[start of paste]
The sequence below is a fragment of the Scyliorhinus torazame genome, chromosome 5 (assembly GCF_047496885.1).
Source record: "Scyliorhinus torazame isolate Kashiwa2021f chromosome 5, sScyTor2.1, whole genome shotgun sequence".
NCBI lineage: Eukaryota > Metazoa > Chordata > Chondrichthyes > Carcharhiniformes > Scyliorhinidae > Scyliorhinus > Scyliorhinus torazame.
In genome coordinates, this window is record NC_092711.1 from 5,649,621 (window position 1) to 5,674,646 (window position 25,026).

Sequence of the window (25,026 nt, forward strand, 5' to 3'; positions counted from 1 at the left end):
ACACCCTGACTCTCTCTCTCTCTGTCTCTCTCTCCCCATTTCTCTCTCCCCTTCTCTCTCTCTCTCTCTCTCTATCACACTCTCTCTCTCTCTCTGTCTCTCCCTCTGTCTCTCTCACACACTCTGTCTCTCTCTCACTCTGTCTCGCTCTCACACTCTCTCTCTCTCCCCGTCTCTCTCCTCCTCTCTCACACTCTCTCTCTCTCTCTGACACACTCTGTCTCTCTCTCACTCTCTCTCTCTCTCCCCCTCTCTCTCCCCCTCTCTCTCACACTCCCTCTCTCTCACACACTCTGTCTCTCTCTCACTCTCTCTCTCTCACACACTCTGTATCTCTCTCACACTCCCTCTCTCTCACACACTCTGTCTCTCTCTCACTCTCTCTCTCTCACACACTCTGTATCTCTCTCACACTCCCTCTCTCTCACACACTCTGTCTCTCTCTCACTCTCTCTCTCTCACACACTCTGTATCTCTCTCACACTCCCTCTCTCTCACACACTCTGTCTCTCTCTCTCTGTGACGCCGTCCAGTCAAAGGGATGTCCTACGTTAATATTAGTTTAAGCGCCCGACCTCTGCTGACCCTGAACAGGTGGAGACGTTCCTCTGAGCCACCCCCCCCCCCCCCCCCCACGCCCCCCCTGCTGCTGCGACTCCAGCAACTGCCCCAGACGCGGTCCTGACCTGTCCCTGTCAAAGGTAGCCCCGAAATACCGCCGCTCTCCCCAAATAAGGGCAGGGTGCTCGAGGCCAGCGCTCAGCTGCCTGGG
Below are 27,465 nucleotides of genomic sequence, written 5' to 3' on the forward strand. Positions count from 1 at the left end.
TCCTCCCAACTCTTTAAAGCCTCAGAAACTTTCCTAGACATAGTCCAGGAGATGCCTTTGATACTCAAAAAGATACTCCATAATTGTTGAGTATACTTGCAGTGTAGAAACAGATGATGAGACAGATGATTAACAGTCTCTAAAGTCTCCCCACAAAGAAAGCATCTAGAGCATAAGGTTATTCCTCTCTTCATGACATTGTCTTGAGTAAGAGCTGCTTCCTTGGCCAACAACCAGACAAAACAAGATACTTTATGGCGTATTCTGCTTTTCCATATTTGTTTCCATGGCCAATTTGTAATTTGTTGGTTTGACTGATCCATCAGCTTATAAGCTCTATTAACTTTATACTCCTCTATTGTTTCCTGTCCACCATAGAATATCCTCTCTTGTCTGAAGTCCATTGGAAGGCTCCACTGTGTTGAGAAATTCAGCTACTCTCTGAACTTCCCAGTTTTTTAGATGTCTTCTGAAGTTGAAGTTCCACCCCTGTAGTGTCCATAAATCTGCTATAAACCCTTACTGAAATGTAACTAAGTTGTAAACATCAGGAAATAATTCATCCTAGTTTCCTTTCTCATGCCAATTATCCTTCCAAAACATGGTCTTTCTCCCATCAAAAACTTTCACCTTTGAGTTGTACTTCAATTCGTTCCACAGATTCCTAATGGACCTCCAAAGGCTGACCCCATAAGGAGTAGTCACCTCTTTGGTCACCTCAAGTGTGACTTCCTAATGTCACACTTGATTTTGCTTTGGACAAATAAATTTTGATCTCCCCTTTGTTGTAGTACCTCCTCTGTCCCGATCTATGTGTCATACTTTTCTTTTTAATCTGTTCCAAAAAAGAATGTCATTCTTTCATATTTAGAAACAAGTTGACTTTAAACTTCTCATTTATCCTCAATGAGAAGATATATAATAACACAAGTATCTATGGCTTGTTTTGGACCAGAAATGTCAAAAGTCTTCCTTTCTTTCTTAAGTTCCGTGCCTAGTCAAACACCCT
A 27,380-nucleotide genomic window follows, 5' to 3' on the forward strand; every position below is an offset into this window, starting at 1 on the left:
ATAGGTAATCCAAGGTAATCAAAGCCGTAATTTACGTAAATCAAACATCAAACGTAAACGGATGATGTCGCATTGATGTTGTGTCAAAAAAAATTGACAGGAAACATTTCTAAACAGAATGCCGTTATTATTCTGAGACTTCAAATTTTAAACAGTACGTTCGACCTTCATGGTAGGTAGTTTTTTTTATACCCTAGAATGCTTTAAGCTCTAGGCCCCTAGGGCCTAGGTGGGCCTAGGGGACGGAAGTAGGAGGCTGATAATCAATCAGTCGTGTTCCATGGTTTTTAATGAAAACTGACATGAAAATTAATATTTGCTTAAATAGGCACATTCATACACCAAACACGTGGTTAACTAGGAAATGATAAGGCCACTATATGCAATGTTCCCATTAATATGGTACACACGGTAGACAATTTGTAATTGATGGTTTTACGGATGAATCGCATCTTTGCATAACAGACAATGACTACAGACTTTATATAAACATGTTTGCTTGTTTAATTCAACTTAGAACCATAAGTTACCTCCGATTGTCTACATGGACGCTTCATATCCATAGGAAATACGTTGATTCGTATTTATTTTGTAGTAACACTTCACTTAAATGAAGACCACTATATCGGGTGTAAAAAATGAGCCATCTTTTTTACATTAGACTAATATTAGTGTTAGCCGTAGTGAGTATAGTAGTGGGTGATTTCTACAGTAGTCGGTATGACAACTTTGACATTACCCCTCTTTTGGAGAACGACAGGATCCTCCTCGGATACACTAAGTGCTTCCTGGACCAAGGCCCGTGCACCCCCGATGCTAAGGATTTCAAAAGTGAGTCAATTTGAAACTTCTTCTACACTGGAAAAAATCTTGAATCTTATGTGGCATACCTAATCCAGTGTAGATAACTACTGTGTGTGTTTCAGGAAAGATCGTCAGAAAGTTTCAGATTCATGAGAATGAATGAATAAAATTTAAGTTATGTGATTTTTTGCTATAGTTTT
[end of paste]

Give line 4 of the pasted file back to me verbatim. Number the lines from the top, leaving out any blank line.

In genome coordinates, this window is record NC_092711.1 from 5,649,621 (window position 1) to 5,674,646 (window position 25,026).